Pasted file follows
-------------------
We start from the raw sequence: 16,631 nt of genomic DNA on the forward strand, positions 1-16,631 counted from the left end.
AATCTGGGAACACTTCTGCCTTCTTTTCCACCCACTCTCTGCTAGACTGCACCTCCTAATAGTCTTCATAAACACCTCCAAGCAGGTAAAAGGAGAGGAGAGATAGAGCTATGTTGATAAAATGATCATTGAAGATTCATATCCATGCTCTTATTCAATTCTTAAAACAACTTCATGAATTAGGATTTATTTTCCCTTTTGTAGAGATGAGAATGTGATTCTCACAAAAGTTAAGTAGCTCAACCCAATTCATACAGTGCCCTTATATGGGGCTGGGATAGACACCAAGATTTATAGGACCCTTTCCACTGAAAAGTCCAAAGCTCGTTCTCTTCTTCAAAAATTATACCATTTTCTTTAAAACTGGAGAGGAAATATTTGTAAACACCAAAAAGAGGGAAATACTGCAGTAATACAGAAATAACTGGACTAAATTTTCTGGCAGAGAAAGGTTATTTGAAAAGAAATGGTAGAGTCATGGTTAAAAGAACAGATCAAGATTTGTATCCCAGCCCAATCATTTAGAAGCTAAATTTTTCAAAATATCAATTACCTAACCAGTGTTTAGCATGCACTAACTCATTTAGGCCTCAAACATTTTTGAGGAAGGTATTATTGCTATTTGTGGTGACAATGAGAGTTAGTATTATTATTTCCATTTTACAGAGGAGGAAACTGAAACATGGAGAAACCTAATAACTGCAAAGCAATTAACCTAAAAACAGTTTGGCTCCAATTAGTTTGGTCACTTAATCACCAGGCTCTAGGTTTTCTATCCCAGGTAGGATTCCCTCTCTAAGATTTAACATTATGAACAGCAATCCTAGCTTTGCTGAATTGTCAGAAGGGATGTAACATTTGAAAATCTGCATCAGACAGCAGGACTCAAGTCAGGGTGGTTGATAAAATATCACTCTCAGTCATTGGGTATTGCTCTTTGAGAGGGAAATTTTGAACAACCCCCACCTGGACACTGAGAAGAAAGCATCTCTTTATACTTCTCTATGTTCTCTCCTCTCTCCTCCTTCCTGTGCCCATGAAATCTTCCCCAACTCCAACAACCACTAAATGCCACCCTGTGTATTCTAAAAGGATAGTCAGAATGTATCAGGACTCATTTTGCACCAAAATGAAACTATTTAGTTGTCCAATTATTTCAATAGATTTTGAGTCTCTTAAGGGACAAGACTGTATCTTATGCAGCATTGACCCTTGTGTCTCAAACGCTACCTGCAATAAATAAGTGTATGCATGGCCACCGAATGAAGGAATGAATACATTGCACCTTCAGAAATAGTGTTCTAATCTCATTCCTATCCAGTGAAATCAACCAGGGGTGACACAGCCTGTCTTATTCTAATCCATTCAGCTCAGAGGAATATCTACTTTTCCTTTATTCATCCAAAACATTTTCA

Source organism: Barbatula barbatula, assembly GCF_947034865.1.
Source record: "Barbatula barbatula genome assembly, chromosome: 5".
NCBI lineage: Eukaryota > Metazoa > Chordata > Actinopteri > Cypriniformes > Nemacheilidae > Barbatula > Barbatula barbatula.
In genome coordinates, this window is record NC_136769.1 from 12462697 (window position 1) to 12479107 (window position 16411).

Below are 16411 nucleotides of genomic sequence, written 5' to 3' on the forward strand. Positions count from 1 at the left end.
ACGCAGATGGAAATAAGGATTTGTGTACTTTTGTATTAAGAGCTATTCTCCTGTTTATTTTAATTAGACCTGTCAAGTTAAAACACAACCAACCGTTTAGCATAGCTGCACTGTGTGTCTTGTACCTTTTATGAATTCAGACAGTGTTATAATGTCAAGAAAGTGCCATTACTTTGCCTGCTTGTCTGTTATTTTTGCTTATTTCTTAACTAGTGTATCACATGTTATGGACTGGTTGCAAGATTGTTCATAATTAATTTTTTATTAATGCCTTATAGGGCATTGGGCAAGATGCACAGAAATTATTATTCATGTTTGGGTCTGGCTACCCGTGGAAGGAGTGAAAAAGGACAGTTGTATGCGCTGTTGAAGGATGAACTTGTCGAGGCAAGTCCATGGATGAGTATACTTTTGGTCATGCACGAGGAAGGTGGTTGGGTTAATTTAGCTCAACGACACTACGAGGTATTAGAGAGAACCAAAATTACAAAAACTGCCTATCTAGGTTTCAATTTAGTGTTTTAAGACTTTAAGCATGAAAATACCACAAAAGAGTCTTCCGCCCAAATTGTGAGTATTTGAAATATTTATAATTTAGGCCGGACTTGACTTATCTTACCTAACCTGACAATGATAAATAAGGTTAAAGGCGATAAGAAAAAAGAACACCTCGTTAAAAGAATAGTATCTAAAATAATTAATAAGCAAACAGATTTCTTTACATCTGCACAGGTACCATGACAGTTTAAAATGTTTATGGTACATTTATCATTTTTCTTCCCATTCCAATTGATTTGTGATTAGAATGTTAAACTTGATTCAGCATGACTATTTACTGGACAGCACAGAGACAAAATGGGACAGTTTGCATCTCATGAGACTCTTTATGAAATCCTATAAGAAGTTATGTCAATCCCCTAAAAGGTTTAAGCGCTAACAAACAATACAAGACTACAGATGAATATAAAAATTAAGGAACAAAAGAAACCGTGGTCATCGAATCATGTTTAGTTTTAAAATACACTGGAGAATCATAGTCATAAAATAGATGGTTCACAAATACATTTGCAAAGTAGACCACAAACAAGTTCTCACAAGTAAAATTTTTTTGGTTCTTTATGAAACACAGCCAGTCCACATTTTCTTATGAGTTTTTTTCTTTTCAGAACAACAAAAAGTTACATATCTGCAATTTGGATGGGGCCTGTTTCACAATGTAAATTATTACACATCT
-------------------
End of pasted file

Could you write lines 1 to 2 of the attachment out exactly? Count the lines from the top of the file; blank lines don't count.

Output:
We start from the raw sequence: 16,631 nt of genomic DNA on the forward strand, positions 1-16,631 counted from the left end.
AATCTGGGAACACTTCTGCCTTCTTTTCCACCCACTCTCTGCTAGACTGCACCTCCTAATAGTCTTCATAAACACCTCCAAGCAGGTAAAAGGAGAGGAGAGATAGAGCTATGTTGATAAAATGATCATTGAAGATTCATATCCATGCTCTTATTCAATTCTTAAAACAACTTCATGAATTAGGATTTATTTTCCCTTTTGTAGAGATGAGAATGTGATTCTCACAAAAGTTAAGTAGCTCAACCCAATTCATACAGTGCCCTTATATGGGGCTGGGATAGACACCAAGATTTATAGGACCCTTTCCACTGAAAAGTCCAAAGCTCGTTCTCTTCTTCAAAAATTATACCATTTTCTTTAAAACTGGAGAGGAAATATTTGTAAACACCAAAAAGAGGGAAATACTGCAGTAATACAGAAATAACTGGACTAAATTTTCTGGCAGAGAAAGGTTATTTGAAAAGAAATGGTAGAGTCATGGTTAAAAGAACAGATCAAGATTTGTATCCCAGCCCAATCATTTAGAAGCTAAATTTTTCAAAATATCAATTACCTAACCAGTGTTTAGCATGCACTAACTCATTTAGGCCTCAAACATTTTTGAGGAAGGTATTATTGCTATTTGTGGTGACAATGAGAGTTAGTATTATTATTTCCATTTTACAGAGGAGGAAACTGAAACATGGAGAAACCTAATAACTGCAAAGCAATTAACCTAAAAACAGTTTGGCTCCAATTAGTTTGGTCACTTAATCACCAGGCTCTAGGTTTTCTATCCCAGGTAGGATTCCCTCTCTAAGATTTAACATTATGAACAGCAATCCTAGCTTTGCTGAATTGTCAGAAGGGATGTAACATTTGAAAATCTGCATCAGACAGCAGGACTCAAGTCAGGGTGGTTGATAAAATATCACTCTCAGTCATTGGGTATTGCTCTTTGAGAGGGAAATTTTGAACAACCCCCACCTGGACACTGAGAAGAAAGCATCTCTTTATACTTCTCTATGTTCTCTCCTCTCTCCTCCTTCCTGTGCCCATGAAATCTTCCCCAACTCCAACAACCACTAAATGCCACCCTGTGTATTCTAAAAGGATAGTCAGAATGTATCAGGACTCATTTTGCACCAAAATGAAACTATTTAGTTGTCCAATTATTTCAATAGATTTTGAGTCTCTTAAGGGACAAGACTGTATCTTATGCAGCATTGACCCTTGTGTCTCAAACGCTACCTGCAATAAATAAGTGTATGCATGGCCACCGAATGAAGGAATGAATACATTGCACCTTCAGAAATAGTGTTCTAATCTCATTCCTATCCAGTGAAATCAACCAGGGGTGACACAGCCTGTCTTATTCTAATCCATTCAGCTCAGAGGAATATCTACTTTTCCTTTATTCATCCAAAACATTTTCA